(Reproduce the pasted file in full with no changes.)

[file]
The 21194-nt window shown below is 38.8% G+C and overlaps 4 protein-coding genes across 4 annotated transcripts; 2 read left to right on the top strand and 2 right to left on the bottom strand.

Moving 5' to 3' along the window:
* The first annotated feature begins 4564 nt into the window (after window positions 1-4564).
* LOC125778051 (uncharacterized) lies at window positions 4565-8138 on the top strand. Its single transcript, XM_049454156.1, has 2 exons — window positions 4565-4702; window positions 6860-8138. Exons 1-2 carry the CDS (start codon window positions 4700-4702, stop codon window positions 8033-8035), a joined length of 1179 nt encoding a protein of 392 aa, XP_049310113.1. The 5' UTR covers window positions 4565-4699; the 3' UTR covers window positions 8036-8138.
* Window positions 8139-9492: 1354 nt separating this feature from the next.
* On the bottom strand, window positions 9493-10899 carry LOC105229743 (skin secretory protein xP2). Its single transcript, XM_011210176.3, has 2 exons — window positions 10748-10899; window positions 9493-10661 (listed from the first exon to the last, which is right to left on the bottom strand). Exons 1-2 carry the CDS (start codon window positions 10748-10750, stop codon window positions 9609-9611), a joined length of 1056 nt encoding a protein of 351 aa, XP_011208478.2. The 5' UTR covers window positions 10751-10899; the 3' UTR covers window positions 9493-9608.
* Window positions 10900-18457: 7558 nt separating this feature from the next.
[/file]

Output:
The 21194-nt window shown below is 38.8% G+C and overlaps 4 protein-coding genes across 4 annotated transcripts; 2 read left to right on the top strand and 2 right to left on the bottom strand.

Moving 5' to 3' along the window:
* The first annotated feature begins 4564 nt into the window (after window positions 1-4564).
* LOC125778051 (uncharacterized) lies at window positions 4565-8138 on the top strand. Its single transcript, XM_049454156.1, has 2 exons — window positions 4565-4702; window positions 6860-8138. Exons 1-2 carry the CDS (start codon window positions 4700-4702, stop codon window positions 8033-8035), a joined length of 1179 nt encoding a protein of 392 aa, XP_049310113.1. The 5' UTR covers window positions 4565-4699; the 3' UTR covers window positions 8036-8138.
* Window positions 8139-9492: 1354 nt separating this feature from the next.
* On the bottom strand, window positions 9493-10899 carry LOC105229743 (skin secretory protein xP2). Its single transcript, XM_011210176.3, has 2 exons — window positions 10748-10899; window positions 9493-10661 (listed from the first exon to the last, which is right to left on the bottom strand). Exons 1-2 carry the CDS (start codon window positions 10748-10750, stop codon window positions 9609-9611), a joined length of 1056 nt encoding a protein of 351 aa, XP_011208478.2. The 5' UTR covers window positions 10751-10899; the 3' UTR covers window positions 9493-9608.
* Window positions 10900-18457: 7558 nt separating this feature from the next.